That wall really is old. There's darker and lighter stains on it, and even Alfred cannot place them or tell which came from what. He wouldn't be surprised if that brick-red stain weren't rust.
Alfred laughs. "I don't play God - there isn't one. Have you ever seen him? Have you ever met him spoken to him? No - you have not. But here you are, speaking to me, talking to me and sitting with me. I exist. I am here. I control what happens to you, what happens to the world." There's a glint in his eye as he says those words, a distant look - he sees the world, and in that moment, it really is his. "I control what was, is, and will be. If you so would like to think, there is no other God but me. I am irrevocable, unalterable, and universal. I hold in my hands all the power of the world, and can do with it what I wish. There is no retribution but that which I give. There is no creation, except that which I make. There is no destruction but what I destroy."
"There's the entire world outside, there's others - Ivan, and - and Yao -"
Alfred grins ferally. It had taken this long for Arthur to gather his thoughts, his memories… "There is no outside world, Arthur. There's only London. Airstrip One. Oceania. That's all there is - there has never been any world beyond this, beyond Oceania, but in the mind of men. And we already established those are fleeting and mistaken, that their dreams are sand, running through fingers - useless. Slippery. They're fickle. Your life is all there is. There is no world. Don't try to dream of a better place - there isn't one. There is no beyond. I am everything there is, and you really should learn to know that."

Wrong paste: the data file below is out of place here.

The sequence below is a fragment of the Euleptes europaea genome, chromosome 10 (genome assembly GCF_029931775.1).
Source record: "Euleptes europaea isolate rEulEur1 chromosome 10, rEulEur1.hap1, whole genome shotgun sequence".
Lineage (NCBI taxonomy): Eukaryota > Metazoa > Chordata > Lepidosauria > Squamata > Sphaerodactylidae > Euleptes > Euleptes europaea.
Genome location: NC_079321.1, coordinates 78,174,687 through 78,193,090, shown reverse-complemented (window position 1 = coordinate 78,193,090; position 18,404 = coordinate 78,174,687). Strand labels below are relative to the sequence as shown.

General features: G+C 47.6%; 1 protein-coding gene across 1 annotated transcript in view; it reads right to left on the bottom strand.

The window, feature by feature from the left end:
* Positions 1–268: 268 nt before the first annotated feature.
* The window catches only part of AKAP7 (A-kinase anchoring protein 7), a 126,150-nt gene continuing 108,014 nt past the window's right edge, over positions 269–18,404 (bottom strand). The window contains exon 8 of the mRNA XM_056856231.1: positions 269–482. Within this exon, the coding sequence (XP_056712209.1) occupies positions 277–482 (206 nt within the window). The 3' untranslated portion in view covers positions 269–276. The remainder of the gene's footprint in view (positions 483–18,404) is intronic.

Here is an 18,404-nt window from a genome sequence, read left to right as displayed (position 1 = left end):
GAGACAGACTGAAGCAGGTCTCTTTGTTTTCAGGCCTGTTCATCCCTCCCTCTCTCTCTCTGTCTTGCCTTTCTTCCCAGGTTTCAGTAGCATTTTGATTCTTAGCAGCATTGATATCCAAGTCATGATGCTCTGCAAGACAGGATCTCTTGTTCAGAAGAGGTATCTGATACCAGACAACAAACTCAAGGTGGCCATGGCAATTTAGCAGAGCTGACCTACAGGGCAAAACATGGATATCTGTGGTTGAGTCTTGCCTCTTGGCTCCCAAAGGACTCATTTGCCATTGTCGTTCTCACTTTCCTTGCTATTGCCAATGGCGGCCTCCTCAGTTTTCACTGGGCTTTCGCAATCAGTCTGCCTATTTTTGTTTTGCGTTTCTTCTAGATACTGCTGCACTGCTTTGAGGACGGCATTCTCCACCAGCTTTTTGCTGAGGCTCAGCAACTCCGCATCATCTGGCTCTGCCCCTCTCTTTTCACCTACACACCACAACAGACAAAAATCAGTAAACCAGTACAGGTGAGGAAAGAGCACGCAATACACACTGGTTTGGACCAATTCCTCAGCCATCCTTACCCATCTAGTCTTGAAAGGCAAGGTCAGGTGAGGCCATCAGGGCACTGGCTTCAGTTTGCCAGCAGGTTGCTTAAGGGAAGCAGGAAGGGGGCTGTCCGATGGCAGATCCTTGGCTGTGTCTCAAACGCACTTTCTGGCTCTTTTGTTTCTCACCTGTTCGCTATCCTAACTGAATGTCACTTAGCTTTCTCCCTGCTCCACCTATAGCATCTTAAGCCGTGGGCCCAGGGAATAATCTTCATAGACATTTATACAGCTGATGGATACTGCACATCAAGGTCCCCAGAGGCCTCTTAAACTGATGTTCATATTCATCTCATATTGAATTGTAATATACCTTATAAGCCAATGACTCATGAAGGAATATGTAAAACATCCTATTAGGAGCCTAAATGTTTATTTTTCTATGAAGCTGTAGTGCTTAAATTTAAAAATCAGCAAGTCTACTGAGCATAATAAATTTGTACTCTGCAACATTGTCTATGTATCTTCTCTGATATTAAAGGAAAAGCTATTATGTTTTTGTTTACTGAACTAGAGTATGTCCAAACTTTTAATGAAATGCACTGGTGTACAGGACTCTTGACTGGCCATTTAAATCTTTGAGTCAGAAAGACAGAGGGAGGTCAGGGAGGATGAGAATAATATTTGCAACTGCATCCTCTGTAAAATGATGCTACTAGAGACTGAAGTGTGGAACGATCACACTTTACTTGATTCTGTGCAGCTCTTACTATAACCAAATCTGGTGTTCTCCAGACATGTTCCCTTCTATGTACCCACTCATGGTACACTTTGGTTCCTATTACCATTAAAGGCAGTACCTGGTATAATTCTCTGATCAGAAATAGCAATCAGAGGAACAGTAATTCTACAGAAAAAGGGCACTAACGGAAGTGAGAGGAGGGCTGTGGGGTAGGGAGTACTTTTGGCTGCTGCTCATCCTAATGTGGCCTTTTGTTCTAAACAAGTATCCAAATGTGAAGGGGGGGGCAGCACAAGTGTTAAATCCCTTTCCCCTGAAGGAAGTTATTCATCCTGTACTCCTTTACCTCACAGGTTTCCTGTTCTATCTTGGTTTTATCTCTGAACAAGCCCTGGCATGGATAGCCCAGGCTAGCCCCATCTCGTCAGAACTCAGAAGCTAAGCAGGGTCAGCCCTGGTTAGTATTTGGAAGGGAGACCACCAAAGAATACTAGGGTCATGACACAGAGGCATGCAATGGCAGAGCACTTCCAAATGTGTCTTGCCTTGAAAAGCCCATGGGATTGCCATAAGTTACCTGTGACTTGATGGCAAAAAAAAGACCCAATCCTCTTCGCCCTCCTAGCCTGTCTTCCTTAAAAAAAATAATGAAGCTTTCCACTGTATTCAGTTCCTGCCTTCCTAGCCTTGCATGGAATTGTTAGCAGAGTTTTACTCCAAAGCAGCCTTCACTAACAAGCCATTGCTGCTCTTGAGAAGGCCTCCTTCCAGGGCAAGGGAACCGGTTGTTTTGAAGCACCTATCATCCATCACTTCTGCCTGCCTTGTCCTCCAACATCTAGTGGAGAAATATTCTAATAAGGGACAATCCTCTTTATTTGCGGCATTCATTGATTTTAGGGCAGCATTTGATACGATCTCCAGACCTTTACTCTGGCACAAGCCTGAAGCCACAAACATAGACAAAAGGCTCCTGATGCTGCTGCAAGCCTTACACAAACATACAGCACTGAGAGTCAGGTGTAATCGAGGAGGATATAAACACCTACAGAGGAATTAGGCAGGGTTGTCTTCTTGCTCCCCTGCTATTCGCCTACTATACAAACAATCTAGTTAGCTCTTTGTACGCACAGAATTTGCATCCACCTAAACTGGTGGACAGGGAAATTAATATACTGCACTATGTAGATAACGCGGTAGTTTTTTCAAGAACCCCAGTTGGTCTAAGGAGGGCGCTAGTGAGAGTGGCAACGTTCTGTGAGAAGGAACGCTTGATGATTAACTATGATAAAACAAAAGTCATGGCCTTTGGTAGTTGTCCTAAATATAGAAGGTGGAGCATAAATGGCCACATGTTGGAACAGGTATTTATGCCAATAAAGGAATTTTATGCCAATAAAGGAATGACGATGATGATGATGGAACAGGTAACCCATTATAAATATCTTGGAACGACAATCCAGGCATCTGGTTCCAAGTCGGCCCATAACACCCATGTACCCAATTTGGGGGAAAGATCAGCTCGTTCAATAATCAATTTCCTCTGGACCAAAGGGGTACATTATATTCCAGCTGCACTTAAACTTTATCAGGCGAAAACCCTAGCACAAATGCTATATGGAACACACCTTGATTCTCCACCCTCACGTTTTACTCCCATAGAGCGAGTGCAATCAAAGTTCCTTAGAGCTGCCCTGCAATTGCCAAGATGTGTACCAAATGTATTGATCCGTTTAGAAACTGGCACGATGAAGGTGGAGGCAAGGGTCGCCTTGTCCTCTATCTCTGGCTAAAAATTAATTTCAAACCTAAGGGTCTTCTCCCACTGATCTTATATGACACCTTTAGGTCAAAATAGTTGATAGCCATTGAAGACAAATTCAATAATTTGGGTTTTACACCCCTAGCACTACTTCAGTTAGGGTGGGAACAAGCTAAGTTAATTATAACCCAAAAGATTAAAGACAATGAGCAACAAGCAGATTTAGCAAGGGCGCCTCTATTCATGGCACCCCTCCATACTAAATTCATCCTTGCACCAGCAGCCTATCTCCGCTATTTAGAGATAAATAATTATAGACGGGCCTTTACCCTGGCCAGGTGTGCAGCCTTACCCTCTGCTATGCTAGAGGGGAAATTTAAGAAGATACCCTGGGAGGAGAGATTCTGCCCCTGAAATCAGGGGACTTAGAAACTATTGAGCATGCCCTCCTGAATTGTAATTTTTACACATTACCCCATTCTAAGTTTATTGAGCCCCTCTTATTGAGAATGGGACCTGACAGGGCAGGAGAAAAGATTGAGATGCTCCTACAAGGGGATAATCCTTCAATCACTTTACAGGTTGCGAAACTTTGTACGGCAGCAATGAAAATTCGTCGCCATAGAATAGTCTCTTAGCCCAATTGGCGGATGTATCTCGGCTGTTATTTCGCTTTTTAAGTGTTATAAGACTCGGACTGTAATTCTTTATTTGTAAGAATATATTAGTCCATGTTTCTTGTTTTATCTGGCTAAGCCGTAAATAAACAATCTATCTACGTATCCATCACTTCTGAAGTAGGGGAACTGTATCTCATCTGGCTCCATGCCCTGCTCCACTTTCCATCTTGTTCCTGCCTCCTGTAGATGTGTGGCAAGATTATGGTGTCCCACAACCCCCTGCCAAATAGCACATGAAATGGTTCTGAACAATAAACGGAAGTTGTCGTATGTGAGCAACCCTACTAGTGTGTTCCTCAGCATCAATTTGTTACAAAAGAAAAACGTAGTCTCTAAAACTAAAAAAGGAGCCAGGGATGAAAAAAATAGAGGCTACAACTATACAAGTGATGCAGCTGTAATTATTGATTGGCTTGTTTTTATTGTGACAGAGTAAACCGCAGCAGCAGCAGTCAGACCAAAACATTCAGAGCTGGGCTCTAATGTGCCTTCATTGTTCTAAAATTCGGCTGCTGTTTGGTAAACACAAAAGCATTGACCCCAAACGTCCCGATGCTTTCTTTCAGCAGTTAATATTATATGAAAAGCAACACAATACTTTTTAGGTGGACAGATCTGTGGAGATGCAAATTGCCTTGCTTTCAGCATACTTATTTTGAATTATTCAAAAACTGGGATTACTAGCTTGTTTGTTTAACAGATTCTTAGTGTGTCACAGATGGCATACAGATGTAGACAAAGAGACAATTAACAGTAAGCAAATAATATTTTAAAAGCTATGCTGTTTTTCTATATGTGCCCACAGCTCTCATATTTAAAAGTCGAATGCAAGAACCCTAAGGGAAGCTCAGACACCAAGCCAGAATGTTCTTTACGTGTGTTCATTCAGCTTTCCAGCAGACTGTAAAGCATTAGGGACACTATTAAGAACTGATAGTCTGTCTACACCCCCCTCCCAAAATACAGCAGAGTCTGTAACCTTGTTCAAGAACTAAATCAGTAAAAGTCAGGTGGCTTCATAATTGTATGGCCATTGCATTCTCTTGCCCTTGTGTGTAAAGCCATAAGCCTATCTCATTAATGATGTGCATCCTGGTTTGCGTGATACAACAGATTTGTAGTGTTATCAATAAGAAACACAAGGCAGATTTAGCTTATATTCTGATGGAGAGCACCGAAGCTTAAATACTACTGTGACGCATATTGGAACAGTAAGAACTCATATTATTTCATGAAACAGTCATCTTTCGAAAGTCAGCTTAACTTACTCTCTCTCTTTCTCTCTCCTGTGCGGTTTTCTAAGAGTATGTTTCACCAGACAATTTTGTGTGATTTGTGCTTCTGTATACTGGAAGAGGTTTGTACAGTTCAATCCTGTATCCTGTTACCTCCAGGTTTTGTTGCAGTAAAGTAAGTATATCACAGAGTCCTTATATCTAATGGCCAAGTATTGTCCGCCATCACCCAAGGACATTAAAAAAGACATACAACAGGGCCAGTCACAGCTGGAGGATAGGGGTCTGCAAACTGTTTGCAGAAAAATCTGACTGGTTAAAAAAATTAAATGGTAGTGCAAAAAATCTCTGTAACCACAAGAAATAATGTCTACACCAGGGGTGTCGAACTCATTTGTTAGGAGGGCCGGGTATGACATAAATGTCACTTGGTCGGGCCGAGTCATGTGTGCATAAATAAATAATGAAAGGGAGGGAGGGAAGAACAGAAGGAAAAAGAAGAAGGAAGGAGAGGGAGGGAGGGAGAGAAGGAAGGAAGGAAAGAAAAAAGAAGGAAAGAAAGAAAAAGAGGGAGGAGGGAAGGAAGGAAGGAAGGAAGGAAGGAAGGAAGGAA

Alfred now turns Arthur to face him. "Who are you?"
"I - I am Arthur Kirkl-"
Another shock, a cry of pain.
"Alfred - I cannot give you an answer that doesn't exist-"
"But it does exist, and you know it. You've been through this before, can't you remember that?"
"I'm Arthur Kirk-"
Another jolt - he's louder this time.
"I was the British Emp-"
Alfred resists rolling his eyes, and flips the lever again. Arthur writhes in the chair, his vocal chords rasp from use. "You cannot be or have been something that never was. Who are you?" Alfred insists, his voice growing darker and quieter as he increases the power once again.
A shock, and Alfred can hear the chair creaking despite the moans of pained gasping.
"You do know, scourge your memory, I know you know. Do you know who you are?"
Arthur thinks, his eyes searching wildly for an answer he doesn't see - but that he should see, he will see so soon. Alfred flicks the voltage up, and readies his hand.
"No, no, I don't!"
How long will it last this time? The first time he was up to over 100 milliamps of current. The next time, he had broken just over 90. The last time, it was a drastic drop to 75. Now, he was a bit over 50. He bets it won't be long. And as he kept the lever down a bit longer, Arthur's screams became less coherent and more desperate. He lifts it back up, and Arthur is still crying - so loud, almost tearing his vocal chords. Alfred turns the crank up just a bit, up to 55, and left it there.